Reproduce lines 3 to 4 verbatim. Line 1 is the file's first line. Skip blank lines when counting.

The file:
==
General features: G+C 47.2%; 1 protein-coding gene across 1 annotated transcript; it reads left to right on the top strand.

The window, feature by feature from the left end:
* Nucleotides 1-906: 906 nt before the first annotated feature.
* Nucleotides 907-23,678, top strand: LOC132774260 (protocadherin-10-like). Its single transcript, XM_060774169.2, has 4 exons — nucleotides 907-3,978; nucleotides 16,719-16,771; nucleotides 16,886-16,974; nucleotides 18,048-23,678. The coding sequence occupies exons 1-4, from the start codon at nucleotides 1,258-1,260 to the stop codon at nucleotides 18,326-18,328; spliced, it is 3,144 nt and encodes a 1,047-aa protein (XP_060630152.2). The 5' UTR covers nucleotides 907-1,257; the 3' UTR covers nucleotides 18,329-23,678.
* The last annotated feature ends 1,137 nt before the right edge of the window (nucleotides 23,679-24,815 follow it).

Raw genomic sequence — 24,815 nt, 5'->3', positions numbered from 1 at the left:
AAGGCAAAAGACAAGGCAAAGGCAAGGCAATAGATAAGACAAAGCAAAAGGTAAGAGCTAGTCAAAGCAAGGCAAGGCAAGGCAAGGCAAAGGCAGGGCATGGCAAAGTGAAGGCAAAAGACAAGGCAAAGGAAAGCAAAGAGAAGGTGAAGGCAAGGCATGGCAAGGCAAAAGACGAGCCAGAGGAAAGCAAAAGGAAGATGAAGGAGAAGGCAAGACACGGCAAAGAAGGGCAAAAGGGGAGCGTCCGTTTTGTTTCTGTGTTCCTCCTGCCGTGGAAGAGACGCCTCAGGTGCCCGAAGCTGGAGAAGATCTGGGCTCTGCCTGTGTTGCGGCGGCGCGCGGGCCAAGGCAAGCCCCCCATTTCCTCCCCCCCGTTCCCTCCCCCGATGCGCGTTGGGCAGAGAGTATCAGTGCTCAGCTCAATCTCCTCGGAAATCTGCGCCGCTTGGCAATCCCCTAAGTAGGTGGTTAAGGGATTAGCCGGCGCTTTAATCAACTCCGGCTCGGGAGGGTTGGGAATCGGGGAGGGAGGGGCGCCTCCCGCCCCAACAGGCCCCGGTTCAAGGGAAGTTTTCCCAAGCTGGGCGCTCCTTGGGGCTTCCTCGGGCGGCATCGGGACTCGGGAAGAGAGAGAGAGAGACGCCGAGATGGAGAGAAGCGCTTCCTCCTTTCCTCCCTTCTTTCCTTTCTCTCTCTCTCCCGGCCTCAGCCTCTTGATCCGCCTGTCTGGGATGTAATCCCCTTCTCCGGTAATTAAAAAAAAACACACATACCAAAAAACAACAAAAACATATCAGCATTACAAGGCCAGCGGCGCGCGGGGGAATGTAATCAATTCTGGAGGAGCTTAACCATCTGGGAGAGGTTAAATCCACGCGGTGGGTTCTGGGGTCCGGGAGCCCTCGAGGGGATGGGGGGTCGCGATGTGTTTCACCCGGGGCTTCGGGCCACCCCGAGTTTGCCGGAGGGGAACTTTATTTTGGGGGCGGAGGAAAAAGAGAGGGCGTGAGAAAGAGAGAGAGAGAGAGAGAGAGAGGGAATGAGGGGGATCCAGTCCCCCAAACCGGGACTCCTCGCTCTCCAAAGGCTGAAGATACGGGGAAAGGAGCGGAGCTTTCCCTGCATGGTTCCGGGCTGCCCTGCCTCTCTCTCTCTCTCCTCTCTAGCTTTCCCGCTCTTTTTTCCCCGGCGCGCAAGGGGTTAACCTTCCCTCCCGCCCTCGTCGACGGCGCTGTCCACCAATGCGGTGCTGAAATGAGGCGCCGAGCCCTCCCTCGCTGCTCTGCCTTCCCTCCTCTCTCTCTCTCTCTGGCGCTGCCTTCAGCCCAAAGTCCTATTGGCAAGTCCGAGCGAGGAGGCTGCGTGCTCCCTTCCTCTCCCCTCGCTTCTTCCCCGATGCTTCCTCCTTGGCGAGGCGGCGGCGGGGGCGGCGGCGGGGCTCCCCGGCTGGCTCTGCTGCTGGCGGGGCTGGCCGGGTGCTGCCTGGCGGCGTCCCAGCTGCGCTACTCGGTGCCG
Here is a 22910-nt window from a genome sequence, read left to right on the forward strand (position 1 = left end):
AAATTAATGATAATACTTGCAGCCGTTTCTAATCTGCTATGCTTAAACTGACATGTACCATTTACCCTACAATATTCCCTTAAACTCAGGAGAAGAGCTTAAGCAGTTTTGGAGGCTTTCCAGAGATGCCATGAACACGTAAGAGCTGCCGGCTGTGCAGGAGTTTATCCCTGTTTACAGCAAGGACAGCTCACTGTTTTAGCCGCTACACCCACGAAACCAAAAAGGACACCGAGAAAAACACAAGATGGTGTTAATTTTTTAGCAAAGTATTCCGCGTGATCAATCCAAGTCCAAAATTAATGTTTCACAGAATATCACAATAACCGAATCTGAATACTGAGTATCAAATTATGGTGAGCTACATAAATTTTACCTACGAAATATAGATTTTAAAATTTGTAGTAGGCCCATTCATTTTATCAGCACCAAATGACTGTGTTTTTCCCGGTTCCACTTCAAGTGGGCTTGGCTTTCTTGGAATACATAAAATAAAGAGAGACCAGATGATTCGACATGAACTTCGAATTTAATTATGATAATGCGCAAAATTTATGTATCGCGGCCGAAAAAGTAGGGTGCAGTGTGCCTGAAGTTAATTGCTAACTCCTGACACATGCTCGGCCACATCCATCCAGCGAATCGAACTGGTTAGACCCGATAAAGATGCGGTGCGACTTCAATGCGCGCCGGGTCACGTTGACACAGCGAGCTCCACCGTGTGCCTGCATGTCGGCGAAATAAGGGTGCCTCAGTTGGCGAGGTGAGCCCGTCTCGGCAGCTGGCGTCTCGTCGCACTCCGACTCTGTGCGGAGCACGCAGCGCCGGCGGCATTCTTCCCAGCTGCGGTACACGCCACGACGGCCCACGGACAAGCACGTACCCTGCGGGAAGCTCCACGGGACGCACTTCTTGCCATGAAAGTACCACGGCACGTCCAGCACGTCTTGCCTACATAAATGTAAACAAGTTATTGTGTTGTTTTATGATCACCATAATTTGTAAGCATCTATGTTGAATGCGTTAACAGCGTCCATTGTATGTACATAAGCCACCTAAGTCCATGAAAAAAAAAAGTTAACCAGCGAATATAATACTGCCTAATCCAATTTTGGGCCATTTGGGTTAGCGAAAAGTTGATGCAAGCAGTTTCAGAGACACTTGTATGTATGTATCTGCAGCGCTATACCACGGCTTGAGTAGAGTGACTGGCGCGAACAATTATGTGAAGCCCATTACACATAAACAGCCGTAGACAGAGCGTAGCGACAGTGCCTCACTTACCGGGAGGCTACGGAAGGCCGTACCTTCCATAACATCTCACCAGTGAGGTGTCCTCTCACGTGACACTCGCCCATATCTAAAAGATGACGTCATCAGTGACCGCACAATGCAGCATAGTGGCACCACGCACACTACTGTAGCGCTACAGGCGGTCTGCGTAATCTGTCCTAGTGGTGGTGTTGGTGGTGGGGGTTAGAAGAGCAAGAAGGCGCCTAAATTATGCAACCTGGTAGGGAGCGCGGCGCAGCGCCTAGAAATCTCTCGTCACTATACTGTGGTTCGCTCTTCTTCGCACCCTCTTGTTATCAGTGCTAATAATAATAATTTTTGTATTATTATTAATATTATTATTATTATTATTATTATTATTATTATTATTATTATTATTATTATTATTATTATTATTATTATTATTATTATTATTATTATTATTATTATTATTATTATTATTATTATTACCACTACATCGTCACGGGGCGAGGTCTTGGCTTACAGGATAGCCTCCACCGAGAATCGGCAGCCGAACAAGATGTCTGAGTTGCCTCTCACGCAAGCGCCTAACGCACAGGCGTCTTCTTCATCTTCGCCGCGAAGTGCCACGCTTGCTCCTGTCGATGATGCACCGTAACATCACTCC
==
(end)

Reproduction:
* Nucleotides 1-906: 906 nt before the first annotated feature.
* Nucleotides 907-23,678, top strand: LOC132774260 (protocadherin-10-like). Its single transcript, XM_060774169.2, has 4 exons — nucleotides 907-3,978; nucleotides 16,719-16,771; nucleotides 16,886-16,974; nucleotides 18,048-23,678. The coding sequence occupies exons 1-4, from the start codon at nucleotides 1,258-1,260 to the stop codon at nucleotides 18,326-18,328; spliced, it is 3,144 nt and encodes a 1,047-aa protein (XP_060630152.2). The 5' UTR covers nucleotides 907-1,257; the 3' UTR covers nucleotides 18,329-23,678.